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Resolved for 2019: Overhaul your Crisis Communication Plan so it’s “Social First”

[by Howard Fencl, Hennes Communications] This may be a shocker, but you knew it was coming: More Americans now get news from social media than from print. I’ll say that again: More Americans now get their news from social media than from newspapers. That’s according to a new report out by the Pew Research Center.

Today, news frequently breaks on social media first – before print, before TV, before radio. The difference, of course, is that when there’s ugly news about your organization hitting social platforms, it can quickly spiral out of control and go viral before you can dig up your crisis communications plan and draft a response. You’ve already missed the first wave of news coverage. And if you’re not on the record in that first wave, you’re behind the crisis 8-ball. You’ll be playing catch-up getting your side of the story out and defending your reputation.

The immediate ramification for your organization in light of the new Pew Report: If you have a crisis communications plan, update it in 2019 so it’s a “social first” plan. Your plan should tick off a dozen or so of the nightmare scenarios that keep you and your leadership team awake at night. It should include drafts of initial social media posts, media statements and internal emails written, approved and ready to go for each scenario – assuring that your voice will be part of those crucial first reports.

Ignoring the ascendance of social media as a news source can have deep, lingering impact on your company’s reputation – its most valuable uninsured asset. Why? Because social media is still littered with fake news.

The social platforms say they’re cracking down on fake news, but that may be lip service:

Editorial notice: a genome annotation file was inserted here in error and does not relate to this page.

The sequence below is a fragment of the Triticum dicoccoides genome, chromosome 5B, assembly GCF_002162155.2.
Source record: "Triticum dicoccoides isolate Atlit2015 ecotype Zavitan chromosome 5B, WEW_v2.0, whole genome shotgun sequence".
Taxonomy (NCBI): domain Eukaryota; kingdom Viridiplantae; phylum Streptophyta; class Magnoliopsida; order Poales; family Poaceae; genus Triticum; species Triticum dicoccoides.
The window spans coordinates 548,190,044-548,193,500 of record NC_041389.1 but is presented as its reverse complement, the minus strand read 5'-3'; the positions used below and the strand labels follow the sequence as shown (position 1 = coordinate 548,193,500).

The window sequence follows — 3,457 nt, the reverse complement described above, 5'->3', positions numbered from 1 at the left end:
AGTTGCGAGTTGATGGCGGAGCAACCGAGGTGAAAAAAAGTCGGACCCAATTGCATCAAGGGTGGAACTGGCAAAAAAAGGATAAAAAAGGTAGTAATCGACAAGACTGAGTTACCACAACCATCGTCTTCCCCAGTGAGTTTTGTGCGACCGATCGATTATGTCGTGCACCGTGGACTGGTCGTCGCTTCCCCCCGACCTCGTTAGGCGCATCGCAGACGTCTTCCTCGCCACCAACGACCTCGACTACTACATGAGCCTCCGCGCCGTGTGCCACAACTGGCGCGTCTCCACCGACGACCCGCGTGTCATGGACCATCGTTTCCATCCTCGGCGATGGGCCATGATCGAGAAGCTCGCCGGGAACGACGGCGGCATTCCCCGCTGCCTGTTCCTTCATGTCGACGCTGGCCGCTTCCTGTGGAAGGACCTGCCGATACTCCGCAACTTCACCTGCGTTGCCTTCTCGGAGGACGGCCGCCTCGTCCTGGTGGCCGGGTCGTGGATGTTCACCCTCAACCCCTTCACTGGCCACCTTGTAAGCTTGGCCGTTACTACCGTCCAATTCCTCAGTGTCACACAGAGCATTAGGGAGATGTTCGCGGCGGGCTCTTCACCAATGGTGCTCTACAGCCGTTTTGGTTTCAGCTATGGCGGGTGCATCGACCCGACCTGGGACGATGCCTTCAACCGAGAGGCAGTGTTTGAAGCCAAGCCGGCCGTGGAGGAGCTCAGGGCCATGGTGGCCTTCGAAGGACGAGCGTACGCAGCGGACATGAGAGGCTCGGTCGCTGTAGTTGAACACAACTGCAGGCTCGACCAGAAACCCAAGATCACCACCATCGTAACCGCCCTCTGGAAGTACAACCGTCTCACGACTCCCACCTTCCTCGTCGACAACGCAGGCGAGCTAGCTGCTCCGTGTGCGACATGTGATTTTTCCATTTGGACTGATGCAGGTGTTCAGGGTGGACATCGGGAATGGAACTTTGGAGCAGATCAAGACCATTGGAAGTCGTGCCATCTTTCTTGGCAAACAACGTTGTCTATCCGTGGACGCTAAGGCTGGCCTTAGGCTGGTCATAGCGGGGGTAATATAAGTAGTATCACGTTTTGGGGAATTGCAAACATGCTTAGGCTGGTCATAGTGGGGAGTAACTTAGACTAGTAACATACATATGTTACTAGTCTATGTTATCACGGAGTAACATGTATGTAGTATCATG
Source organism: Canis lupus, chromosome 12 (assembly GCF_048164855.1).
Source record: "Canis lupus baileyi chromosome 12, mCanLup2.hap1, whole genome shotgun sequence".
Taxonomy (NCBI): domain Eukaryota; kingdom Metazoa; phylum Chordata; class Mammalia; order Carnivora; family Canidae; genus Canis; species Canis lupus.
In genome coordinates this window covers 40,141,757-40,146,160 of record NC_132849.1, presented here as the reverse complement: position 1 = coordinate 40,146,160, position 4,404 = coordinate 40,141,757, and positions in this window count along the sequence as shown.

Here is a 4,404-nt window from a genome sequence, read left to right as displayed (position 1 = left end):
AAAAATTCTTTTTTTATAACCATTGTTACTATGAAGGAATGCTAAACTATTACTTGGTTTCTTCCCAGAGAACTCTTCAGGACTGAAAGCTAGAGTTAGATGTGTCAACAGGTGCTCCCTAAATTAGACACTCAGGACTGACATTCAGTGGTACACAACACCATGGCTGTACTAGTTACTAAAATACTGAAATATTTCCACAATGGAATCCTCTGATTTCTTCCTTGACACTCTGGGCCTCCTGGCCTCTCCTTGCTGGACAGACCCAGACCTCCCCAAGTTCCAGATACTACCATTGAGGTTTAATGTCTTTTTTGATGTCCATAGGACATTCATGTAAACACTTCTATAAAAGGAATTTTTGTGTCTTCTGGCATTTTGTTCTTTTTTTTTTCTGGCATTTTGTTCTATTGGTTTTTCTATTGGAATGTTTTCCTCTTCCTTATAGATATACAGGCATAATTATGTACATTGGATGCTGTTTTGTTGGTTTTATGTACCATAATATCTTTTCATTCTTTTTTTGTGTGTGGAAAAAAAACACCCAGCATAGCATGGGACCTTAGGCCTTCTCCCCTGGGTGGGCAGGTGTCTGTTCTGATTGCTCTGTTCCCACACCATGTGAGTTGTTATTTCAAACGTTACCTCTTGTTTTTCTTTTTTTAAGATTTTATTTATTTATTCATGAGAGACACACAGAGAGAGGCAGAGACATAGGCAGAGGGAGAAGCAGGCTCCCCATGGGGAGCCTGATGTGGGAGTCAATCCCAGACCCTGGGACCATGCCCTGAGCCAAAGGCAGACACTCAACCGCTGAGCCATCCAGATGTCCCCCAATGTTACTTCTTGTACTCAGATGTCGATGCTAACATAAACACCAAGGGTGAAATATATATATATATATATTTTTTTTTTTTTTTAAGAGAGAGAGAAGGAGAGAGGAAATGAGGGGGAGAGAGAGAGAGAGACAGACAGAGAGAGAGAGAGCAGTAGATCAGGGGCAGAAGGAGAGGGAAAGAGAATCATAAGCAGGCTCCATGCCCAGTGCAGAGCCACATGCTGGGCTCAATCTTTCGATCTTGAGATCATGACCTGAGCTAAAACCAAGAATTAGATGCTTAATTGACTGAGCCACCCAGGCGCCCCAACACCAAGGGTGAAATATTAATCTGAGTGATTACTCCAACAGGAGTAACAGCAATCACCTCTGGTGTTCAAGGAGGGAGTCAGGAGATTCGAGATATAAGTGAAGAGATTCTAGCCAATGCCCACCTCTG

• Former Facebook fact checkers – whose job it is to root out fake news – have told reporters they don’t trust Facebook and that the platform “ignored their concerns and failed to use their expertise to combat misinformation.” A current Facebook fact checker said “Why should we trust Facebook when it’s pushing the same rumors that its own fact checkers are calling fake news?”
  • A Knight Foundation report studied more than 10 million tweets from 700,000 Twitter accounts that linked to around 600 fake and conspiracy news outlets. The study found that more than 80% of those disinformation accounts active prior to the 2016 presidential election are still active today. And those accounts are still publishing more than a million tweets every day.

You most definitely do not want to wake up one morning to find that the fake news du jour is about you. If you have a crisis comm plan, update it and be sure it’s “social first.” If you don’t have a crisis comm plan, time to get started. Call us, and we’re glad to help. It may be the best reputation investment you make in 2019, and don’t we all want to sleep well in the New Year?


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